Winick and Meyers know each other from Winick’s time writing for The Awesomes, an animated series created by Meyers and Mike Shoemaker. He has also worked on Batman, Green Lantern, Green Arrow, Justice League, and Star Wars comics. He has also had experience on TV, having been one of the housemates on season 3 of MTV’s Real World.
Winick decided to write the series so his own children could read his work, after he got a bit jealous of his son’s avid fanboy reaction to Jeff Smith’s Bone.
The guests got even wonkier this week, with Supreme Court Justice Stephen Breyer appearing last night. There to promote his book, The Court And The World, (RH/Knopf), out today, he got little chance to talk about it, but it rose on Amazon’s sales rankings nonetheless.
THR notes, “One look at Colbert’s guests in the next two weeks emphatically proves that he — and CBS — are going all-in on this [wonky] strategy: Supreme Court Justice Stephen Breyer on Monday, UN Secretary-General Ban Ki-Moon on Thursday, Sen. Bernie Sanders Friday, Global Poverty Project founder Hugh Evans and Sen. Elizabeth Warren on Sept. 23; Archbishop Thomas Wenski on Sept. 24 and Nobel Prize winner Malala Yousafzai on Sept. 25.”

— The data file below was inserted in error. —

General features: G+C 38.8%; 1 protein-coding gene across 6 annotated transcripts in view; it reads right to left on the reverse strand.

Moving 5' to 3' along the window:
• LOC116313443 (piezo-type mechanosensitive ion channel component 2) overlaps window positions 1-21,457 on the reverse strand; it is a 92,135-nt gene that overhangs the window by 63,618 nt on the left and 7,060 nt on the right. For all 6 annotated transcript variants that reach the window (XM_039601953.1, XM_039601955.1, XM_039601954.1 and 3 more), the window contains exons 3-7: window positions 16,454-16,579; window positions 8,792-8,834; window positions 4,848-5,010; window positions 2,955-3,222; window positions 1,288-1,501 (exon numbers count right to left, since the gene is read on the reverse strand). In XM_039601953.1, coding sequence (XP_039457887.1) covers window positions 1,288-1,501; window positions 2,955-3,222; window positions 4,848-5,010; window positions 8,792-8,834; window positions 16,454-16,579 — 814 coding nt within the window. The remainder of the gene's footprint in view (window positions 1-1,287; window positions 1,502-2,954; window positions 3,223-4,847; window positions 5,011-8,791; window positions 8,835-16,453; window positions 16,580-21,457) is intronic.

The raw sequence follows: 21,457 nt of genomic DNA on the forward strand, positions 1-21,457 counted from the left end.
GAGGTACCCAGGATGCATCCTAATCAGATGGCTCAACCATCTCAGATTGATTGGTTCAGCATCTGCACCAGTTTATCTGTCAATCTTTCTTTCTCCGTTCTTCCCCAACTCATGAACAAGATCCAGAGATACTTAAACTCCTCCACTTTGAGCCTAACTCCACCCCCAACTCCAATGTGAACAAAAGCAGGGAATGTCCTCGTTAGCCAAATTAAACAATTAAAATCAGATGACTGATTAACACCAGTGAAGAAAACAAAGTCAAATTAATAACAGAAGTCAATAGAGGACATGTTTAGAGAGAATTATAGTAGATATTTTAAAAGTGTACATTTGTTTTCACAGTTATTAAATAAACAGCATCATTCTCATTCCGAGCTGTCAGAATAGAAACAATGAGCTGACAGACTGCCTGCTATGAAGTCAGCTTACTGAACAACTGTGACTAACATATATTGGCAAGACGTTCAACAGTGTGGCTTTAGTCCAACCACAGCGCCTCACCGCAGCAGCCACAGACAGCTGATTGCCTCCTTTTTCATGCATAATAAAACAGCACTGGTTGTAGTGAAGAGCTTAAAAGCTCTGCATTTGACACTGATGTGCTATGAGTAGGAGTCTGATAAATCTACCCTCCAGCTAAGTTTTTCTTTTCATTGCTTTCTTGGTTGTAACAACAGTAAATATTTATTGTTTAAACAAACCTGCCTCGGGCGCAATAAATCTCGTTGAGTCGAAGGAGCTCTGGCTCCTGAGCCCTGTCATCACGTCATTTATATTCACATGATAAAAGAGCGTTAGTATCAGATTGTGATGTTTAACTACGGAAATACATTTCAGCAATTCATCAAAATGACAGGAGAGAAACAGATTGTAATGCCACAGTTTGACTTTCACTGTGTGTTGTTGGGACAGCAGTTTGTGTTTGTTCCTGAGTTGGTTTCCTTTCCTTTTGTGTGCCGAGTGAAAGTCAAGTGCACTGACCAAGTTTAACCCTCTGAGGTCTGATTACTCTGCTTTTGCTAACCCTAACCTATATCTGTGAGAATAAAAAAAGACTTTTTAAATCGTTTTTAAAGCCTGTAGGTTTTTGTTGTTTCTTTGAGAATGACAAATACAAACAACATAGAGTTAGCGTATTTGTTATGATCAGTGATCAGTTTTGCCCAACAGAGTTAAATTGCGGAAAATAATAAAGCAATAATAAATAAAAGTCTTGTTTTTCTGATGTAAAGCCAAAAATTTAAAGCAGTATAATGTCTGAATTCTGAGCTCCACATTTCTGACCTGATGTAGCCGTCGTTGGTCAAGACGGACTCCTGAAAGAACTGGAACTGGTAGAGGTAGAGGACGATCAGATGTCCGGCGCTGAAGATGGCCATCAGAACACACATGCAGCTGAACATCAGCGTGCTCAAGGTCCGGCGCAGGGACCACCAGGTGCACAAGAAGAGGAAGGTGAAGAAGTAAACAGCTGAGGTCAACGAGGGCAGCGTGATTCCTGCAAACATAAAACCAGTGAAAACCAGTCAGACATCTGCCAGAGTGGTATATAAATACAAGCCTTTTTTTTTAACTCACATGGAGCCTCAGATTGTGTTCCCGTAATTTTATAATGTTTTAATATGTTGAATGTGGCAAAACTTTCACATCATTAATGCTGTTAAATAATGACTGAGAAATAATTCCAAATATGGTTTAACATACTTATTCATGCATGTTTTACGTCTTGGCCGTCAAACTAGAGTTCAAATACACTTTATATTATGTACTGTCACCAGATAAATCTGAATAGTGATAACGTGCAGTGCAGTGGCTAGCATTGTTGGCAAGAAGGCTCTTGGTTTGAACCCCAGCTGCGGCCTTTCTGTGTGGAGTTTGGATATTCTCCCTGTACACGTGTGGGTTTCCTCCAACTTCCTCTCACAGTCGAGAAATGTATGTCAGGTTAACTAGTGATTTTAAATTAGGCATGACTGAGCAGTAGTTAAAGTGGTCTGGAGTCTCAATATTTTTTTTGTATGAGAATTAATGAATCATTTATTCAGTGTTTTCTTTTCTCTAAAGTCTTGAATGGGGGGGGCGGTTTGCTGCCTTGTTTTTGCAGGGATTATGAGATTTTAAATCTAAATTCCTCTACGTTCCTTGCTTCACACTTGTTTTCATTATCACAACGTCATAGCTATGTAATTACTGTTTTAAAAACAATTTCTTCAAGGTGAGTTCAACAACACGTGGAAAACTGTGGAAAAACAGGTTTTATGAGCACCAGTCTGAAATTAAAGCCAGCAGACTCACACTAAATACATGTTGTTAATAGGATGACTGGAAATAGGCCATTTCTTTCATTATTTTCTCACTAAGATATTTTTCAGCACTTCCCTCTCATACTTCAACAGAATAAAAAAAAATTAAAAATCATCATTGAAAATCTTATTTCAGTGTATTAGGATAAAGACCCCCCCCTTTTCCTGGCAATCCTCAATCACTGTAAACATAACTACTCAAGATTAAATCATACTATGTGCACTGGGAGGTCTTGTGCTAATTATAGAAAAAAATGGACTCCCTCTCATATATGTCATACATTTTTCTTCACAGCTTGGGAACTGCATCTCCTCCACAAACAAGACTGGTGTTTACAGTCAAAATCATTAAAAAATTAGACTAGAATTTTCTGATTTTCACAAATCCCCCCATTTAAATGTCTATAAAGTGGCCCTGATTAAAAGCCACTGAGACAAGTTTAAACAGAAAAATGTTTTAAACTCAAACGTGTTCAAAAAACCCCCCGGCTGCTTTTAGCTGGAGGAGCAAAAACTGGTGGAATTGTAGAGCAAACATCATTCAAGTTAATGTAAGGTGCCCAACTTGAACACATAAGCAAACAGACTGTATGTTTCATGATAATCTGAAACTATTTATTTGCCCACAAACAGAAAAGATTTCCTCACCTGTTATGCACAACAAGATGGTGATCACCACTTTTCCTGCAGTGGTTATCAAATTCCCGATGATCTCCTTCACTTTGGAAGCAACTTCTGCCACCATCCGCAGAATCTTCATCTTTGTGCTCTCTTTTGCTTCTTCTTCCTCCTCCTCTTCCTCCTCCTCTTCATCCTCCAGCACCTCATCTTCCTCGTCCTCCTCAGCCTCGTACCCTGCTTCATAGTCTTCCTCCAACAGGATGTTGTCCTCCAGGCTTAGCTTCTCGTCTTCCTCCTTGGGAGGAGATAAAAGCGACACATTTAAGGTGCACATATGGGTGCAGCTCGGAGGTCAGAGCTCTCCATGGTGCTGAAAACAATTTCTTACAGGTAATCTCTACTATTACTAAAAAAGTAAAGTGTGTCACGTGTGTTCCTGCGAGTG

Bernie Sanders is publishing two updated books in December, The Speech: On Corporate Greed and the Decline of Our Middle Class (Nation Books) andOutsider in the White House(Verso; Exp Upd edition).
Elizabeth Waren’s book,A Fighting Chance (Macmillan/Metropolitan) was published last year.
Malala Yousafzai’s book, I Am Malala(Hachette/Little, Brown) is credited as the inspiration for the documentary, He Named Me Malala, to be released Oct. 2.
Tonight, Stephen Colbert takes over David Letterman’s chair as host of The Late Show and the media is engaged in a game of trying to predict how he will transition from his Comedy Central persona to a more traditional style. As theNew York Times asks, “Will the new digs have room for ‘truthiness’ and ThreatDowns?”
Looking at the initial lineup of guests that includes Justice Stephen Breyer and United Nations Secretary-General Ban Ki-Moon Variety comments, “It’s a different sort of mainstream late-night program, the kind that convenes guests from broader walks of life, almost in recognition that the nation has grown very weary of seeing actors and actresses hype their latest project and go on their merry way.”
Those in the book business are hoping he will continue to give authors the famous “Colbert Bump.” Encouragingly, an author will be featured in the first week, although one who doesn’t need the bump. Stephen King is scheduled for Friday’s show. It’s a big week for him; the day before he receives the National Medal of Arts presented by Barack Obama.
King’s Finders Keepers came out in June. A new collection of short stores, The Bazaar of Bad Dreams will be published in November (S&S/Scribner; S&S Audio).
The real character of the new Late Night is likely to take a while to emerge. As CNN points out in their run down of various iconic late night shows, many of them took months or even years to hit their strides.